train near Wald, Alabama, yfester
Only ten passengers were on the
limited when the collision occured
and all were asleep. None were serb
Clyde R. Hoey will fire the first
gun in Rowan’s Democratic cam
paign next Ttfcsday night in the court
house, beginning at 8 o’clock. A
jamrhed courthouse is expected to
greet the Shelby orator.
Mr. Hoey will discuss the leading
issues before the people today, sup
porting the state and national Demo
cratic platforms. Mr. Hoey is one
of the most popular speakers in the
state and the Democrats of the coun
ty are planning a warm welcome for
SOUTH AMERICAN WARS
Over 125,000 men are engaged
between the federal forces of Brazil
and the rebelling state of Sao Paulo
in the most sanguine of three South
American conflicts underway. Para
guay and Bolivia are fighting vigor
ously for possession of the Gran
Chaco disputed area. Columbia and
Peru are at sword points over the
port of Leticia, seized by 300 Peru
BEATEN BY ROBBERS,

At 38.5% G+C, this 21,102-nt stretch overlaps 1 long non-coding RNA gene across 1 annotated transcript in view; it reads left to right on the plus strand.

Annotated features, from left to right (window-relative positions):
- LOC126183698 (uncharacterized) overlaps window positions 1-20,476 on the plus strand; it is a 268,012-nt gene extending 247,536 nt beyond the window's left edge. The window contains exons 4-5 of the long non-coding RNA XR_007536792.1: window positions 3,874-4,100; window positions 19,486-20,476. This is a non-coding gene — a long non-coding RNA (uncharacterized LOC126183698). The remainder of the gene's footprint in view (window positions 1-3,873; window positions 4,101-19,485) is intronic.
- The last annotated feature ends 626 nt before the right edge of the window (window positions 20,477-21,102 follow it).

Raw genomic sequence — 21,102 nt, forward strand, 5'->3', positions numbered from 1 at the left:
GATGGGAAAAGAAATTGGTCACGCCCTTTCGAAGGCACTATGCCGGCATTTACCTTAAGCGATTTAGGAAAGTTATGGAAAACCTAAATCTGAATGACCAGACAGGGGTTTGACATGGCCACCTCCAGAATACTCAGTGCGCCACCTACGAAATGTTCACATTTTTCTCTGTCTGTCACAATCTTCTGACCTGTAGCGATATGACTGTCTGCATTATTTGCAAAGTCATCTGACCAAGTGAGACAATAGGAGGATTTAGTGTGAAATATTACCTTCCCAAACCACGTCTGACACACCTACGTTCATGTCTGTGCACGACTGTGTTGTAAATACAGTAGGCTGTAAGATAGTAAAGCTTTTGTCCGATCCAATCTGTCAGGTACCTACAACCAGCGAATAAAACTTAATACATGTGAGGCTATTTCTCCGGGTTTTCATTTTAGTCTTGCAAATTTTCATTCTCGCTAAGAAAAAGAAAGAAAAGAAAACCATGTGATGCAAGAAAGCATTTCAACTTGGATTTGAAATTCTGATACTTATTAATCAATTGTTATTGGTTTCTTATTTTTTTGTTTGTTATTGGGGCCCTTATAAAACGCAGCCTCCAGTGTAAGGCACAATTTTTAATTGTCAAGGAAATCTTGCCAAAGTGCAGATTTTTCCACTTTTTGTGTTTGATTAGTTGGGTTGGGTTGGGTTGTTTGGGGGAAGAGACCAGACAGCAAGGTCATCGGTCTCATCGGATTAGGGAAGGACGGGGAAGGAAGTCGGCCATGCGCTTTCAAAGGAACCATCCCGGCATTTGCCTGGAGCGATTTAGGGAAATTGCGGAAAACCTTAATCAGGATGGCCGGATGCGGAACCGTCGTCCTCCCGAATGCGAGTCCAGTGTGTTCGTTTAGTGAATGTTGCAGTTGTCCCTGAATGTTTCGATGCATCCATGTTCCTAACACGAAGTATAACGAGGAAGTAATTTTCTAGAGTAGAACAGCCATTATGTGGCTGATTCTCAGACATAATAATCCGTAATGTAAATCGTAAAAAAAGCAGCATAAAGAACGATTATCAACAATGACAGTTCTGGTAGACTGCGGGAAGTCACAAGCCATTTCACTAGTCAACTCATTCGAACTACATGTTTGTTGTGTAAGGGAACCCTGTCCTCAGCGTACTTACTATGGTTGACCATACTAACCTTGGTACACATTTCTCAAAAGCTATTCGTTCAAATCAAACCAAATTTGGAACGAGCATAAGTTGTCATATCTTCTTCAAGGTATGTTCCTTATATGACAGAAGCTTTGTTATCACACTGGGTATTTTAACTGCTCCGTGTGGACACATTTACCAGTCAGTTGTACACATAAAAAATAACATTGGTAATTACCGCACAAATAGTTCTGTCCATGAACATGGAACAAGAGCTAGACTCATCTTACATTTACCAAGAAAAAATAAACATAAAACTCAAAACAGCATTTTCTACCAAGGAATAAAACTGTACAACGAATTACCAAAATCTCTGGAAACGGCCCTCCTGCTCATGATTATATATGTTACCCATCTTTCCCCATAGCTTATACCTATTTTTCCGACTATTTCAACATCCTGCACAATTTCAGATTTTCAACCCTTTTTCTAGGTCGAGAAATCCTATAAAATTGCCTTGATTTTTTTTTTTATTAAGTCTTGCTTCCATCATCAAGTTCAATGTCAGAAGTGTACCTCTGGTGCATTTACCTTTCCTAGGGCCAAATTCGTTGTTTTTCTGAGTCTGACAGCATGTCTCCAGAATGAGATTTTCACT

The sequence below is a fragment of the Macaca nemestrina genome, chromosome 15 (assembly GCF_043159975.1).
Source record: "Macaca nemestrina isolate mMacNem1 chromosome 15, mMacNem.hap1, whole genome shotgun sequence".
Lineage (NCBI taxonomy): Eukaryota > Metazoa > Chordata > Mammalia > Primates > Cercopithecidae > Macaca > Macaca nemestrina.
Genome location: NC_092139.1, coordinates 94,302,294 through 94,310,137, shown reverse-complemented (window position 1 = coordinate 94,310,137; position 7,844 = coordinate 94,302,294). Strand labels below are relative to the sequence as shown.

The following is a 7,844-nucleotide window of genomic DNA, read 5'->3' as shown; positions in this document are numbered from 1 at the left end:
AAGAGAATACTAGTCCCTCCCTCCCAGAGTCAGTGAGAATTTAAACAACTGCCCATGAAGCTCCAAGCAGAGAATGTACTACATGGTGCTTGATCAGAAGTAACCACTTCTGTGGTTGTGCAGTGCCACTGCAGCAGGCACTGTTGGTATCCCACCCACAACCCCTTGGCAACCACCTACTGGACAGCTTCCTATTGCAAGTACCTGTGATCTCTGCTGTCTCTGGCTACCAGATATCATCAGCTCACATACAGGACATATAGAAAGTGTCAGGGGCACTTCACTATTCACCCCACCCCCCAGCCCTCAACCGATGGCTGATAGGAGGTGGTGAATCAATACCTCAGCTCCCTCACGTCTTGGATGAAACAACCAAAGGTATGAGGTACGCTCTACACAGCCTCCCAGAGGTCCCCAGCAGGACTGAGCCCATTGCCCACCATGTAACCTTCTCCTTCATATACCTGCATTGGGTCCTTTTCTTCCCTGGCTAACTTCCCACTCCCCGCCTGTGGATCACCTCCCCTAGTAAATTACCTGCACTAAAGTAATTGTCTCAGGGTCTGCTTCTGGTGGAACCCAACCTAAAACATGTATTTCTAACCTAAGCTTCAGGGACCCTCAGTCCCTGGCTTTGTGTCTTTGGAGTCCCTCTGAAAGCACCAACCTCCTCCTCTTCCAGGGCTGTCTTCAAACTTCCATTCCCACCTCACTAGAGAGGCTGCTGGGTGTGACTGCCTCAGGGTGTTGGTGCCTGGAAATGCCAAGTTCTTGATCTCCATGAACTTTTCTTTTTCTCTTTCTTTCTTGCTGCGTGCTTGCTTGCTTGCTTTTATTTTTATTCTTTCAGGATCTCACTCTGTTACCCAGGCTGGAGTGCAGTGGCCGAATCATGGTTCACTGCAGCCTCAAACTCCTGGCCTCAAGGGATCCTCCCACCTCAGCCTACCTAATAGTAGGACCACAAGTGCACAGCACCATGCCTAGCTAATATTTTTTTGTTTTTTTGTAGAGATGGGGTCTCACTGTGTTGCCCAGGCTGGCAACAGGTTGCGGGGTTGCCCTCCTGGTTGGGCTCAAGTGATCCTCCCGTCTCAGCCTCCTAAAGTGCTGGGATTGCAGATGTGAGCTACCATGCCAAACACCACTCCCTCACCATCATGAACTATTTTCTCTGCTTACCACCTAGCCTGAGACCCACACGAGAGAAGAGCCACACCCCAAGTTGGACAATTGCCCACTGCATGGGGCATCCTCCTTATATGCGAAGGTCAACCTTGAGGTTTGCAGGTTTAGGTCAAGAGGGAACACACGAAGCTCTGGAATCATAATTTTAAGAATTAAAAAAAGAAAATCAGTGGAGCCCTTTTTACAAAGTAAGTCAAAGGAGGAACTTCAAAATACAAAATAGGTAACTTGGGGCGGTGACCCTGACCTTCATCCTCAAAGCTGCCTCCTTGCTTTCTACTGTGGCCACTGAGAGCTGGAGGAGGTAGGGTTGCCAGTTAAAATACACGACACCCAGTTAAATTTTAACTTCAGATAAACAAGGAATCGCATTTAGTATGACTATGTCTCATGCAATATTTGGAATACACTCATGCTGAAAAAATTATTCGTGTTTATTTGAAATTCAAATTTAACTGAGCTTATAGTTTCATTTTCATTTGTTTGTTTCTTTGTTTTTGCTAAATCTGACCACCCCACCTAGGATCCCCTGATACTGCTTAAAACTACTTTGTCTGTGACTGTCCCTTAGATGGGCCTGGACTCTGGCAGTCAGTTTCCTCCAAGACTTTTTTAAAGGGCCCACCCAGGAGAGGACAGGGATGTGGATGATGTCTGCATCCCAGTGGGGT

YIELDS $1,400 HOARD
from the bank, by two robbers who
entered his home at 2029 Osgood St.
The 119th annual meeting of the
N. C. synod of Presbyterians ended
last week at Greenville with a reso
lution asserting a non-partisan stand
in politics and prohibition. The bud
get allotted $585,00(5 for synod and
assembly work. Greensboro won the
1933 synod meeting.
HURT BY MINISTER’S
AUTO; SEEKS $5,000
Henderson, Ky.—W. M. Owen, a
Methodist minister of Conway, Ark.,
was sued for'$5,000 by I. T. Hollo
well, 65, who was injured by the min
The minister had been freed on a
charge of assault and battery by a
court hearing that he was not to
EYEBROW BETRAYS AGE OF A
WOMAN, EVEN ’ HIGHBROW
York, England.—Let her be a
scrubwoman or a highbrow, eyebrows
and eyeglasses betray a woman’s age!
Eyebrows' change their positions
with age, Professor V. Suk told
the - British Association for the Ad
vancement of Science. With advanc
ing age, they sink below the upper
margin on the eye socket.
Color of eyebrows is hereditary. A
blonde may have dark eyelashes, and
not be suspected of being "synthe
SEES LITTLE HOPE FOR HIGH
Facing the facts about the cotton
crop this fall, leads one to the con
clusion that despite the short crop
of approximately 11,310,000 bales
this *year> the carry-over of 13,000,
000 bales will give such a supply that
high prices for the staple can hardly
be expected, says J. F. Criswell, ex
tension economist at. State College.
The acreage planted to cotton in
the United States this year was esti